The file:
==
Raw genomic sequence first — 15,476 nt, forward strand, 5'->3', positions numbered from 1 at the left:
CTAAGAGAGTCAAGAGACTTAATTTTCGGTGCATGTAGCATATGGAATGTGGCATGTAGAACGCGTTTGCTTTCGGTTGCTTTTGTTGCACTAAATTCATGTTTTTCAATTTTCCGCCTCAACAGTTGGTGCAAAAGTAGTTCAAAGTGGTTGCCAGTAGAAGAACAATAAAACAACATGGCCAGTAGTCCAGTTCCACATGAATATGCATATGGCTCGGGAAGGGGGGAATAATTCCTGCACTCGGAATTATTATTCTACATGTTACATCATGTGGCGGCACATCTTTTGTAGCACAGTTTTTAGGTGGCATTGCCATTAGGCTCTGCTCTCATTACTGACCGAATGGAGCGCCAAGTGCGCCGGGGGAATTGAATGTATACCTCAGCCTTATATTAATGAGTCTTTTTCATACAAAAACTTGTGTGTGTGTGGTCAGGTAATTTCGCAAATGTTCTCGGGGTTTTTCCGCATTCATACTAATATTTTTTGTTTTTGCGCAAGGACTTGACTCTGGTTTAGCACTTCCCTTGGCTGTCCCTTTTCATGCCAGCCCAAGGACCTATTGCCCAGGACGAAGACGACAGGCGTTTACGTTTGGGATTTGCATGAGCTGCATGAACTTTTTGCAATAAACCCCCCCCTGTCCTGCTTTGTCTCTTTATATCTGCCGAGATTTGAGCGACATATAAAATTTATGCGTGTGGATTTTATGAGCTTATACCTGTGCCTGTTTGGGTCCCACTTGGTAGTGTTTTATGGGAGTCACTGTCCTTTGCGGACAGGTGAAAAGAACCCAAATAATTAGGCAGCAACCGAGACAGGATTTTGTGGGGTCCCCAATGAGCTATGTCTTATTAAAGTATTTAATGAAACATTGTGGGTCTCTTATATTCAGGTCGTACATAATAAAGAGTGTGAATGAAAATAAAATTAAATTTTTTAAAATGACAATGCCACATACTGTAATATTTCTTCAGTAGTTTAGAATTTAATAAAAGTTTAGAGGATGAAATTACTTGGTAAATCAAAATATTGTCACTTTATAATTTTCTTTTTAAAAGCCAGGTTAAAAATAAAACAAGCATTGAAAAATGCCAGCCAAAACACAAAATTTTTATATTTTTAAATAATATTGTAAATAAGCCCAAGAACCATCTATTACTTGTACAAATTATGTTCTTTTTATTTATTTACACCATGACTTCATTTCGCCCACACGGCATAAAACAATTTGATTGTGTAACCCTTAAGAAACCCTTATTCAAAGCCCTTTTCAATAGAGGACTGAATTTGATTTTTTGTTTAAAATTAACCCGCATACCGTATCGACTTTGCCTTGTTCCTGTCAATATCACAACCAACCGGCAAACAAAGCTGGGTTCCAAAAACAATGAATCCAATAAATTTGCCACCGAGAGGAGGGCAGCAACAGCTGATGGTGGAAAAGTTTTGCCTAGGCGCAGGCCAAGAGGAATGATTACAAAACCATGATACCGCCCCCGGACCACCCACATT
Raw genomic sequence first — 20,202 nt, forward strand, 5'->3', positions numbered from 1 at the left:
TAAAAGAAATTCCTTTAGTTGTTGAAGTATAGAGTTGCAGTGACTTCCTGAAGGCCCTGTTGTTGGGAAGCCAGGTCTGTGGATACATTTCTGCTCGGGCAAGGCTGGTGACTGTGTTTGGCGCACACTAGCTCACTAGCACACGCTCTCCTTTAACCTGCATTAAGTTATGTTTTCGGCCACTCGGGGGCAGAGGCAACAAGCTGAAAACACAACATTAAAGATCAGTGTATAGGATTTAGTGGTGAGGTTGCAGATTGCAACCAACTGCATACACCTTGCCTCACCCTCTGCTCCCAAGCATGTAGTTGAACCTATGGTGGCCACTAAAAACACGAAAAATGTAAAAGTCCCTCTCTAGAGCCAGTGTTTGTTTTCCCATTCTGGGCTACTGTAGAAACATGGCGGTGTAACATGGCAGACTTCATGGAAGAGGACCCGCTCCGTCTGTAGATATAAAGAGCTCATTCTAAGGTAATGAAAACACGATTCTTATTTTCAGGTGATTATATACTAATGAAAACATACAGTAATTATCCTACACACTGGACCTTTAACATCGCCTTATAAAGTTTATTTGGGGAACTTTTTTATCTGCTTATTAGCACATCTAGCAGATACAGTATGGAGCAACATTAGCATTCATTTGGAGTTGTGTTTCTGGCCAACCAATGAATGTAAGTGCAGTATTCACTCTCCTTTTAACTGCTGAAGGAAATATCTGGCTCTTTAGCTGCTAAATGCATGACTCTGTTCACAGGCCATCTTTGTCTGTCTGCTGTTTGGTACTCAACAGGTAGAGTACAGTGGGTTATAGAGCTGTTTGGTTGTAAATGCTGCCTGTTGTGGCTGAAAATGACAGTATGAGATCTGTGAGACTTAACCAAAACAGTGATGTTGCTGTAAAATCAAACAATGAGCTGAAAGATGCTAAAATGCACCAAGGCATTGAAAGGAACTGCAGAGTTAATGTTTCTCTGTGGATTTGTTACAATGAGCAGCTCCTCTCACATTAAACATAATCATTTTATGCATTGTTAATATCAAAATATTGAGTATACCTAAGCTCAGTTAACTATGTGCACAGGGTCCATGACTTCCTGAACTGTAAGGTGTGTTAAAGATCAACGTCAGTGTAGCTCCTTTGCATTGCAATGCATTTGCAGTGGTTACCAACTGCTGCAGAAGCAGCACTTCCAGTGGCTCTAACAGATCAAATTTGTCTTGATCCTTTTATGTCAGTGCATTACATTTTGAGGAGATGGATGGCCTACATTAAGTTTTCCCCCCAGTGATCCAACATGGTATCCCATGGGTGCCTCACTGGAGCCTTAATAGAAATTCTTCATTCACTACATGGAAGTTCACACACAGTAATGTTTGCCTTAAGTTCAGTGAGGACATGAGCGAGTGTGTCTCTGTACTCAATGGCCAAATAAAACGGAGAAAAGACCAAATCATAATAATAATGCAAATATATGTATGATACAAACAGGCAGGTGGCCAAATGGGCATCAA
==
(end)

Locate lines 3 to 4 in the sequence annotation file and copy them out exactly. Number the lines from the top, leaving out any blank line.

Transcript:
Raw genomic sequence first — 20,202 nt, forward strand, 5'->3', positions numbered from 1 at the left:
TAAAAGAAATTCCTTTAGTTGTTGAAGTATAGAGTTGCAGTGACTTCCTGAAGGCCCTGTTGTTGGGAAGCCAGGTCTGTGGATACATTTCTGCTCGGGCAAGGCTGGTGACTGTGTTTGGCGCACACTAGCTCACTAGCACACGCTCTCCTTTAACCTGCATTAAGTTATGTTTTCGGCCACTCGGGGGCAGAGGCAACAAGCTGAAAACACAACATTAAAGATCAGTGTATAGGATTTAGTGGTGAGGTTGCAGATTGCAACCAACTGCATACACCTTGCCTCACCCTCTGCTCCCAAGCATGTAGTTGAACCTATGGTGGCCACTAAAAACACGAAAAATGTAAAAGTCCCTCTCTAGAGCCAGTGTTTGTTTTCCCATTCTGGGCTACTGTAGAAACATGGCGGTGTAACATGGCAGACTTCATGGAAGAGGACCCGCTCCGTCTGTAGATATAAAGAGCTCATTCTAAGGTAATGAAAACACGATTCTTATTTTCAGGTGATTATATACTAATGAAAACATACAGTAATTATCCTACACACTGGACCTTTAACATCGCCTTATAAAGTTTATTTGGGGAACTTTTTTATCTGCTTATTAGCACATCTAGCAGATACAGTATGGAGCAACATTAGCATTCATTTGGAGTTGTGTTTCTGGCCAACCAATGAATGTAAGTGCAGTATTCACTCTCCTTTTAACTGCTGAAGGAAATATCTGGCTCTTTAGCTGCTAAATGCATGACTCTGTTCACAGGCCATCTTTGTCTGTCTGCTGTTTGGTACTCAACAGGTAGAGTACAGTGGGTTATAGAGCTGTTTGGTTGTAAATGCTGCCTGTTGTGGCTGAAAATGACAGTATGAGATCTGTGAGACTTAACCAAAACAGTGATGTTGCTGTAAAATCAAACAATGAGCTGAAAGATGCTAAAATGCACCAAGGCATTGAAAGGAACTGCAGAGTTAATGTTTCTCTGTGGATTTGTTACAATGAGCAGCTCCTCTCACATTAAACATAATCATTTTATGCATTGTTAATATCAAAATATTGAGTATACCTAAGCTCAGTTAACTATGTGCACAGGGTCCATGACTTCCTGAACTGTAAGGTGTGTTAAAGATCAACGTCAGTGTAGCTCCTTTGCATTGCAATGCATTTGCAGTGGTTACCAACTGCTGCAGAAGCAGCACTTCCAGTGGCTCTAACAGATCAAATTTGTCTTGATCCTTTTATGTCAGTGCATTACATTTTGAGGAGATGGATGGCCTACATTAAGTTTTCCCCCCAGTGATCCAACATGGTATCCCATGGGTGCCTCACTGGAGCCTTAATAGAAATTCTTCATTCACTACATGGAAGTTCACACACAGTAATGTTTGCCTTAAGTTCAGTGAGGACATGAGCGAGTGTGTCTCTGTACTCAATGGCCAAATAAAACGGAGAAAAGACCAAATCATAATAATAATGCAAATATATGTATGATACAAACAGGCAGGTGGCCAAATGGGCATCAA